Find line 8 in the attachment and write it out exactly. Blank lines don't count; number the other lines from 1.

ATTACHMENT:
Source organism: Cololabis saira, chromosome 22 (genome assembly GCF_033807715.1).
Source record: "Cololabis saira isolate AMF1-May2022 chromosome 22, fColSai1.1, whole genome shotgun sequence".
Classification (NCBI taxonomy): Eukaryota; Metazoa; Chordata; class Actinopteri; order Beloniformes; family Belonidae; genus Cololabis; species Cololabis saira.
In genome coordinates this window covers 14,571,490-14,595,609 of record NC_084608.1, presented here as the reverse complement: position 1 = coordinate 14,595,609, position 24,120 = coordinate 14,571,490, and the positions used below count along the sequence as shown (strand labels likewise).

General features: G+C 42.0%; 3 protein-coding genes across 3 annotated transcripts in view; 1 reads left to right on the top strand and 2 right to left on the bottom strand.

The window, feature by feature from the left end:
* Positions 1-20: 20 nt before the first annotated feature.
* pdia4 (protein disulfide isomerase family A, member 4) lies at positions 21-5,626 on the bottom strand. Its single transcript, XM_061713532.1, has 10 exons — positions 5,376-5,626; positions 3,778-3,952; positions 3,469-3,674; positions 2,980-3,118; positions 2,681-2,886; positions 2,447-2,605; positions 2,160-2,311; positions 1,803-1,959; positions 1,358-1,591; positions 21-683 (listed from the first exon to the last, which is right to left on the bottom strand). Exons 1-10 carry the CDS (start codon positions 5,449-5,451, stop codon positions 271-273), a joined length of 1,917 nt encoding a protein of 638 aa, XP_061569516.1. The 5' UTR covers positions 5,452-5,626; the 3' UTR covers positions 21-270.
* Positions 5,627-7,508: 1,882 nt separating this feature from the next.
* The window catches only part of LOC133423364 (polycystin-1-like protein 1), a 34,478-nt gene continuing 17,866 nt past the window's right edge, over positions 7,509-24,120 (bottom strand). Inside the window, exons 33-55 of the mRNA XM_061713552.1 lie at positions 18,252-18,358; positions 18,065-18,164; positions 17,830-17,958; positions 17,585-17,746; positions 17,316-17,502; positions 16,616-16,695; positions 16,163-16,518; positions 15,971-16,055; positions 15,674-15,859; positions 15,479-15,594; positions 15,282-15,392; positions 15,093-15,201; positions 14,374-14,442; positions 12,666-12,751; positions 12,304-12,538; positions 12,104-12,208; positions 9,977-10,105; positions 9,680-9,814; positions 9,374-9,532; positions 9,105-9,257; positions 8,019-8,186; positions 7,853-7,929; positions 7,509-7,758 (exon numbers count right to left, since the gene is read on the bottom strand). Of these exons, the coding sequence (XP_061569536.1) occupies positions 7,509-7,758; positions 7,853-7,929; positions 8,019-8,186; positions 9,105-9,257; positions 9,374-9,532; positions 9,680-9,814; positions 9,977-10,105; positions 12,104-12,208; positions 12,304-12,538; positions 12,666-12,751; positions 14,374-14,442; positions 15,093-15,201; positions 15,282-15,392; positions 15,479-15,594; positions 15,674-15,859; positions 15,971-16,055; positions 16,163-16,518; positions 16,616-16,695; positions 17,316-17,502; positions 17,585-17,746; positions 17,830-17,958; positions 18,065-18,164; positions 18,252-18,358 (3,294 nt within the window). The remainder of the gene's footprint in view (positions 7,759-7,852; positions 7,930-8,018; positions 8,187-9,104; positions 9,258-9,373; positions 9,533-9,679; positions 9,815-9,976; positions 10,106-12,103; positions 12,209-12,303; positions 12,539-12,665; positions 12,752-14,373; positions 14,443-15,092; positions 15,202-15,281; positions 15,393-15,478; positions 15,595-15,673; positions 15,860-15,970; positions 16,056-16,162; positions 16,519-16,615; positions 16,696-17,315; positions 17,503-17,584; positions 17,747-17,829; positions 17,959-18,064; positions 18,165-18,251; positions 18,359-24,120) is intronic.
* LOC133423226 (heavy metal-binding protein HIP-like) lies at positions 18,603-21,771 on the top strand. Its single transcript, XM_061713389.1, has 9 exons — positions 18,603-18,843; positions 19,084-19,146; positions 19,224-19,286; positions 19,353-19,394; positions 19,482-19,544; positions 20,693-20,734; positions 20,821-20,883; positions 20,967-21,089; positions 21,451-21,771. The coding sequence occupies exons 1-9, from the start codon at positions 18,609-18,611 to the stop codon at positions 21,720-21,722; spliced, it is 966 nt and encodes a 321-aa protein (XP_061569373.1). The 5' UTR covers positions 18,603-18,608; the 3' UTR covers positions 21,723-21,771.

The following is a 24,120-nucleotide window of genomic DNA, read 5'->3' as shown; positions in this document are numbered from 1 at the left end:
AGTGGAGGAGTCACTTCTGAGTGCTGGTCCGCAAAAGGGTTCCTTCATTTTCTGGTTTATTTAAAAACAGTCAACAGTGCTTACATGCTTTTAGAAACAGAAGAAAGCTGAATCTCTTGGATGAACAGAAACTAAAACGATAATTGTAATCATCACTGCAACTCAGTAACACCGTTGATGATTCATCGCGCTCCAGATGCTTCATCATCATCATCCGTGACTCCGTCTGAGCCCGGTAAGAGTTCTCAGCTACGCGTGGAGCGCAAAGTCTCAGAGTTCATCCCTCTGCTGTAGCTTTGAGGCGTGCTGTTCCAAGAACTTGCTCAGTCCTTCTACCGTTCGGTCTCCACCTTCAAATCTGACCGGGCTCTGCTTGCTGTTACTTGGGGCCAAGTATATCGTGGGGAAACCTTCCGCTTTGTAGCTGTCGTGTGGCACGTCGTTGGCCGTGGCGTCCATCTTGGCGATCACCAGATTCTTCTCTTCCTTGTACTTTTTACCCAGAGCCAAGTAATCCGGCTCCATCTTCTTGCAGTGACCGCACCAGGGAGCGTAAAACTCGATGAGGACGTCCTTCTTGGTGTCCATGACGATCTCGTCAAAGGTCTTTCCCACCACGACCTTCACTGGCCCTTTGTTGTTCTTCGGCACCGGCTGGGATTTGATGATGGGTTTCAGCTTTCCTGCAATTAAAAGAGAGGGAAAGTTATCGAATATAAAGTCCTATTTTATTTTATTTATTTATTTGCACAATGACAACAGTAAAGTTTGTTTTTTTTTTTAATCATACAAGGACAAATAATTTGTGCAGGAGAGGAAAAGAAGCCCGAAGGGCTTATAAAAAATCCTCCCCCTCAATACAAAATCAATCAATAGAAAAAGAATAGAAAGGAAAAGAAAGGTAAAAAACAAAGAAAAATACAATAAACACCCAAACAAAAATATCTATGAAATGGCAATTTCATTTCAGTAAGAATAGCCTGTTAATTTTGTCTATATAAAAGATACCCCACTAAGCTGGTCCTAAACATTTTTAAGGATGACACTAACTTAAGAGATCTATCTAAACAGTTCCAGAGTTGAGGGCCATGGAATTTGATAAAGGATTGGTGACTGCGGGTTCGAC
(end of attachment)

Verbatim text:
* pdia4 (protein disulfide isomerase family A, member 4) lies at positions 21-5,626 on the bottom strand. Its single transcript, XM_061713532.1, has 10 exons — positions 5,376-5,626; positions 3,778-3,952; positions 3,469-3,674; positions 2,980-3,118; positions 2,681-2,886; positions 2,447-2,605; positions 2,160-2,311; positions 1,803-1,959; positions 1,358-1,591; positions 21-683 (listed from the first exon to the last, which is right to left on the bottom strand). Exons 1-10 carry the CDS (start codon positions 5,449-5,451, stop codon positions 271-273), a joined length of 1,917 nt encoding a protein of 638 aa, XP_061569516.1. The 5' UTR covers positions 5,452-5,626; the 3' UTR covers positions 21-270.